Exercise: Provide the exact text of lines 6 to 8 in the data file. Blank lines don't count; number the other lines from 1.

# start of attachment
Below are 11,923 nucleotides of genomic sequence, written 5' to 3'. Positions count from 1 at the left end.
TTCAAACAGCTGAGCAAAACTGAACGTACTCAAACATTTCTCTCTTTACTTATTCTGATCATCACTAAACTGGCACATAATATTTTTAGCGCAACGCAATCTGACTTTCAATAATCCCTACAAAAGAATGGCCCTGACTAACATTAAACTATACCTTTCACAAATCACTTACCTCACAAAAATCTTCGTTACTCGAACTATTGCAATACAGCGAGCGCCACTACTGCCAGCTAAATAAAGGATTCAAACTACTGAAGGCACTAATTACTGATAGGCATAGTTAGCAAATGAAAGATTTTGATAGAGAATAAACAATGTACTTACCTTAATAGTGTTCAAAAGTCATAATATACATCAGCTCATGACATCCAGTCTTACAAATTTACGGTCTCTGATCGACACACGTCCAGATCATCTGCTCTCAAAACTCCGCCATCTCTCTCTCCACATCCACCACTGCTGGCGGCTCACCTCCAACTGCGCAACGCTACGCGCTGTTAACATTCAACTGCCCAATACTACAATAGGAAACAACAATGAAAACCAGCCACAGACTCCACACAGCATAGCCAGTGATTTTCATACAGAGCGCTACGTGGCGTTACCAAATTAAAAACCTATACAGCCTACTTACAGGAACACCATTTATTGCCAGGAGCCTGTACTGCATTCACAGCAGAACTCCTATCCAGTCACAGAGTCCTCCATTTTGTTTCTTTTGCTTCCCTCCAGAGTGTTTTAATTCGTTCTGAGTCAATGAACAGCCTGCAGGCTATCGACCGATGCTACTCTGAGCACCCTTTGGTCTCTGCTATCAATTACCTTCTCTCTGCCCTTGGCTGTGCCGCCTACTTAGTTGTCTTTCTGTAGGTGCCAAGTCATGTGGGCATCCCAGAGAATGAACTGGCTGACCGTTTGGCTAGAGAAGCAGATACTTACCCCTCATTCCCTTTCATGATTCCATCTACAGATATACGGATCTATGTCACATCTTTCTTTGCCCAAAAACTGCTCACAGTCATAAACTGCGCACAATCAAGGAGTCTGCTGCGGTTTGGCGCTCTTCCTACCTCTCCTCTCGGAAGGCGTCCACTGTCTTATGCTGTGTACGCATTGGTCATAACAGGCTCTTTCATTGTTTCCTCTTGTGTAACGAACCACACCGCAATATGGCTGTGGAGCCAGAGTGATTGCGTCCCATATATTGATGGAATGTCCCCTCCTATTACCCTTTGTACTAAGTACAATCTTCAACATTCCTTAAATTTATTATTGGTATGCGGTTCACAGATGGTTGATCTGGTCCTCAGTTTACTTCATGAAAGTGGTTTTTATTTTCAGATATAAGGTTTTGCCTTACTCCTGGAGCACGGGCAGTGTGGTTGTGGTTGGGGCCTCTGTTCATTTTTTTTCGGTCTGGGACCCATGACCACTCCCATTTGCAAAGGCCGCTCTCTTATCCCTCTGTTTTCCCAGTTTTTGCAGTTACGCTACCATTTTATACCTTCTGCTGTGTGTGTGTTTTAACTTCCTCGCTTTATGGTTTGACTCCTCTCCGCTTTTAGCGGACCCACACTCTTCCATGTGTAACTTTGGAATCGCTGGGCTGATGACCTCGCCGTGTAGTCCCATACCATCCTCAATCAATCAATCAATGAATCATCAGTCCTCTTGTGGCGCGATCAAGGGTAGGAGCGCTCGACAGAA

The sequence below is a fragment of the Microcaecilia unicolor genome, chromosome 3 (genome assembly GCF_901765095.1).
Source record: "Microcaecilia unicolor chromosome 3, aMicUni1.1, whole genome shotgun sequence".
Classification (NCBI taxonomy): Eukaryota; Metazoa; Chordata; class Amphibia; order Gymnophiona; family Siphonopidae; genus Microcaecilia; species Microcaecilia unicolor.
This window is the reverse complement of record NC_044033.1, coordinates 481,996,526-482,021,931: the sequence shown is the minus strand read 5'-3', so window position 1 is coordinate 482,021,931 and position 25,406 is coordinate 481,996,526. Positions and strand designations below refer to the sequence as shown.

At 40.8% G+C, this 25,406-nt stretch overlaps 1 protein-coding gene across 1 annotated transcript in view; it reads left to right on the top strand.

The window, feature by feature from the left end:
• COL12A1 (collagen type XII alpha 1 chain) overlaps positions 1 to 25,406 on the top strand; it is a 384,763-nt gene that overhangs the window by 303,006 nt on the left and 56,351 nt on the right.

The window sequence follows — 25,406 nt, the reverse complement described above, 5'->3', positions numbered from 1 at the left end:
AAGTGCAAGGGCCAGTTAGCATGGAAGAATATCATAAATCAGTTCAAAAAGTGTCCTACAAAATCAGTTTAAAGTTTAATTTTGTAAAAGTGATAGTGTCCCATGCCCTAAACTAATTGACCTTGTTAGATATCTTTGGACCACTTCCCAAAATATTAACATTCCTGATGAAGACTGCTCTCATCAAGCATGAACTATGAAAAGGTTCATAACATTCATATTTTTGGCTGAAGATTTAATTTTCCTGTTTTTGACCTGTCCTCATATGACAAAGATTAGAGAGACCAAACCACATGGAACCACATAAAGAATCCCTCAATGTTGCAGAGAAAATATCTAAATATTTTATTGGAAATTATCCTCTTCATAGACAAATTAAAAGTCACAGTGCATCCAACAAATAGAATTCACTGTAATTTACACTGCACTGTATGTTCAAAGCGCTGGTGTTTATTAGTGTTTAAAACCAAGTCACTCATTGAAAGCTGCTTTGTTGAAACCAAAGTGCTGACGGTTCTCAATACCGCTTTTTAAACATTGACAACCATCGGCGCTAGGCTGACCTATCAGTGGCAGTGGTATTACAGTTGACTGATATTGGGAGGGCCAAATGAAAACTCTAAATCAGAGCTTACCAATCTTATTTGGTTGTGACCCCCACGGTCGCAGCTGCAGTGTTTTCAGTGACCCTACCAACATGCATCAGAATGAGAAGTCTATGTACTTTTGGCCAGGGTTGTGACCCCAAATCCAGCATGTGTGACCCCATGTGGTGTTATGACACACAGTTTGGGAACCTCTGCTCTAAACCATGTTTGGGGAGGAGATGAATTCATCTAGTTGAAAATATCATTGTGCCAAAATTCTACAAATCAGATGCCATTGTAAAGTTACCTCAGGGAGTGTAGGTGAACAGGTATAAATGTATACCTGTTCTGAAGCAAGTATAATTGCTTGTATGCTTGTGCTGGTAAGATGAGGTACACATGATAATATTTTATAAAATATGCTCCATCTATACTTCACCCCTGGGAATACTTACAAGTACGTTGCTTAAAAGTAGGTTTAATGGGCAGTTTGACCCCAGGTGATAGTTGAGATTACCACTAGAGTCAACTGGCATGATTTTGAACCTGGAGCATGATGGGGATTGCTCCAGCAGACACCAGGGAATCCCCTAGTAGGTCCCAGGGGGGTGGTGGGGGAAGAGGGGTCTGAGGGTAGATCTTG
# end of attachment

This window is the reverse complement of record NC_044033.1, coordinates 481,996,526-482,021,931: the sequence shown is the minus strand read 5'-3', so window position 1 is coordinate 482,021,931 and position 25,406 is coordinate 481,996,526. Positions and strand designations below refer to the sequence as shown.

At 40.8% G+C, this 25,406-nt stretch overlaps 1 protein-coding gene across 1 annotated transcript in view; it reads left to right on the top strand.

The window, feature by feature from the left end: